- Glycerol: Found in every living cell, it’s a natural substance that keeps the ingredients stable.
- Sorbitol: A sugar alcohol that occurs naturally in some fruits, it’s used as a sweetener with fewer calories per gram than sugar.
- Chicken powder: Made from real chicken.
- Microcrystalline cellulose: Used as a thickening agent, this makes sure the toothpaste “sticks” to your dog’s teeth long enough to work its magic.
- Alginate: A thickening agent extracted from seaweed.
- Citric acid: Regulates pH and ensures that our enzymes are alive and kicking when they reach your pup’s mouth.
- Enzymes: Three, to be exact. We add even more of the ones already in your dog’s saliva so they can work triple-duty.
- Potassium sorbate: A must-have stabilizer that keeps the toothpaste fresh for longer.
- Carboxymethyl cellulose: A helpful stabilizer that’s also found in yogurt. We use the minimum amount.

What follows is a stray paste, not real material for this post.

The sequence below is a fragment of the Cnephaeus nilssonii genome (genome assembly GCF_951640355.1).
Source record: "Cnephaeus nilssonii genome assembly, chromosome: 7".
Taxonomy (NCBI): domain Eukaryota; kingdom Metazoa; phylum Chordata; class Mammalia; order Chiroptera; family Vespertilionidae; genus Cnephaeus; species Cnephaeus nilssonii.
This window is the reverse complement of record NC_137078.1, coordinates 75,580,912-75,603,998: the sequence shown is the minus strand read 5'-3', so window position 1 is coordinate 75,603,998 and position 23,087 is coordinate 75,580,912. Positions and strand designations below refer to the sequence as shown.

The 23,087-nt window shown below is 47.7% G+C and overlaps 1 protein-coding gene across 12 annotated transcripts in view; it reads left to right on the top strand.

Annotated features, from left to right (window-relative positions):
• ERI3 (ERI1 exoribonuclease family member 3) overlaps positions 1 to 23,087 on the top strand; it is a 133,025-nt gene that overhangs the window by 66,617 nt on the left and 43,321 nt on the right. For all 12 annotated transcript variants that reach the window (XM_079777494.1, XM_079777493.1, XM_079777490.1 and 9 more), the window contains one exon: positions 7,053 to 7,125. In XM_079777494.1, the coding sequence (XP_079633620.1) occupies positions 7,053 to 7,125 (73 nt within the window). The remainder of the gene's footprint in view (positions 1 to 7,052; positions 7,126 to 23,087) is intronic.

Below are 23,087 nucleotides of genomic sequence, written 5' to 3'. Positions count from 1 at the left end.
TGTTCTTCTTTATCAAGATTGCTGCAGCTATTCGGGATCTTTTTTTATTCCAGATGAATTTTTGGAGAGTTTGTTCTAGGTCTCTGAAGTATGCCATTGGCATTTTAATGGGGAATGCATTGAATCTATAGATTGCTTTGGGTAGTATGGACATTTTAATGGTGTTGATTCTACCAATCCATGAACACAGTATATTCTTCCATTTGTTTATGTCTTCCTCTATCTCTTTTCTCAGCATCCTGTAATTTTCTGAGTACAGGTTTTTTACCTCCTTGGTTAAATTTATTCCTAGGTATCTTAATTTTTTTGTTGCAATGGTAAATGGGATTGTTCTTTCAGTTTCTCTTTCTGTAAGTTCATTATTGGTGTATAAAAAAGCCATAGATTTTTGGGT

Wait, I Thought Sorbitol Was Bad For Dogs?
We LOVE that you love your dogs enough to be careful with every ingredient; we are too. Sorbitol is a naturally-formed sugar alcohol that is non-toxic to dogs, and it’s used in many other dog and human toothpastes. Consumed in large amounts, just like with any sugar, it may cause an upset tummy. That’s why Bright uses the minimum amount.
Don’t confuse sorbitol with xylitol, another commonly-used sugar substitute in many human products (chewing gum, toothpastes, and even some peanut butters). Unlike sorbitol, xylitol is highly toxic to dogs even in small amounts.
Bright Dental Chew Ingredients
Each dental chew contains 14, 41, and 63 kcal per chew for small, medium, and large sizes, respectively. (fewer than Weight Management Greenies at 88 kcal/treat, or the Original formula at 90 kcal/treat for the regular size chew).
- Potato Starch: A thickener that also adds moisture.
- Gelatin: Used as a thickener.
- Pea Protein: A high-quality protein derived from peas, and a great source of iron.
- Chicken: 100% real, no nonsense.
- Vegetable Glycerin: A simple compound used to to sweeten things up.
- Lecithin: A fatty substance that occurs naturally in plant and animal tissues. It’s used here as a stabilizer.